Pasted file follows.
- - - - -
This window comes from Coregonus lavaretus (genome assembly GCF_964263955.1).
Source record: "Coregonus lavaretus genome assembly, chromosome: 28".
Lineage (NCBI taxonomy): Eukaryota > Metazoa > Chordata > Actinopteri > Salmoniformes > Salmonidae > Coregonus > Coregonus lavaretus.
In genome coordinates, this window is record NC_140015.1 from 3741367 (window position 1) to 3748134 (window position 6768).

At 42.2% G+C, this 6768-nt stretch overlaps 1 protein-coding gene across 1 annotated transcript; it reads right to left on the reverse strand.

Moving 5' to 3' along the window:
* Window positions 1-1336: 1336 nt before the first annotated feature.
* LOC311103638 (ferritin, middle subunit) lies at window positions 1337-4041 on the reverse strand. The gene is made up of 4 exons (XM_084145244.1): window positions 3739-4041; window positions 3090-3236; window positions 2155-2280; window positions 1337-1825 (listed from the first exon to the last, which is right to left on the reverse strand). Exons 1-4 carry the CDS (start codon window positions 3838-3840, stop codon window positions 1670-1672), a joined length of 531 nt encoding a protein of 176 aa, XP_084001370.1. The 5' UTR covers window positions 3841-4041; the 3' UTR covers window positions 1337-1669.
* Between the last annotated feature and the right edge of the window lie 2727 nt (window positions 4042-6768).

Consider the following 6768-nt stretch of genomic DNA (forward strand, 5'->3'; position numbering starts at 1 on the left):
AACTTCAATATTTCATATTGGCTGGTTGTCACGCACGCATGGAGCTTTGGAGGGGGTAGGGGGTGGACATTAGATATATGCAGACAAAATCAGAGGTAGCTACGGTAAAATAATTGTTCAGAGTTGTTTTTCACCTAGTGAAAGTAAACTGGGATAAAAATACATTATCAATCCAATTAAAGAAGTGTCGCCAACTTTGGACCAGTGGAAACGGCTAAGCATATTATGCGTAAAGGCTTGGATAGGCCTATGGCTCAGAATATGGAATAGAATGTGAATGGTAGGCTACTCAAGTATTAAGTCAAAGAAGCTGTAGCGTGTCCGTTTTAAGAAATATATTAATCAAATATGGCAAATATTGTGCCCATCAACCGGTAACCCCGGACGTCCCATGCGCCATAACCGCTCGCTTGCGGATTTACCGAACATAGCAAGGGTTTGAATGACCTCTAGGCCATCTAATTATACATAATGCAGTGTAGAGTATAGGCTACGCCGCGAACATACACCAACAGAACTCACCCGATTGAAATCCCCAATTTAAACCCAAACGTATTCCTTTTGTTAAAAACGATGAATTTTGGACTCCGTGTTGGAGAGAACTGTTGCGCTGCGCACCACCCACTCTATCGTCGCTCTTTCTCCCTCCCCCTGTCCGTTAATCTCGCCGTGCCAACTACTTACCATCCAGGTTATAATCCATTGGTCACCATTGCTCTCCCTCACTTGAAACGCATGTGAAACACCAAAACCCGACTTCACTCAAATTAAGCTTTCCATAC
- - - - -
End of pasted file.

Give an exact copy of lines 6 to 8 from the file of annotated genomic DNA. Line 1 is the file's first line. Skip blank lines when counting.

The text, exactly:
Moving 5' to 3' along the window:
* Window positions 1-1336: 1336 nt before the first annotated feature.
* LOC311103638 (ferritin, middle subunit) lies at window positions 1337-4041 on the reverse strand. The gene is made up of 4 exons (XM_084145244.1): window positions 3739-4041; window positions 3090-3236; window positions 2155-2280; window positions 1337-1825 (listed from the first exon to the last, which is right to left on the reverse strand). Exons 1-4 carry the CDS (start codon window positions 3838-3840, stop codon window positions 1670-1672), a joined length of 531 nt encoding a protein of 176 aa, XP_084001370.1. The 5' UTR covers window positions 3841-4041; the 3' UTR covers window positions 1337-1669.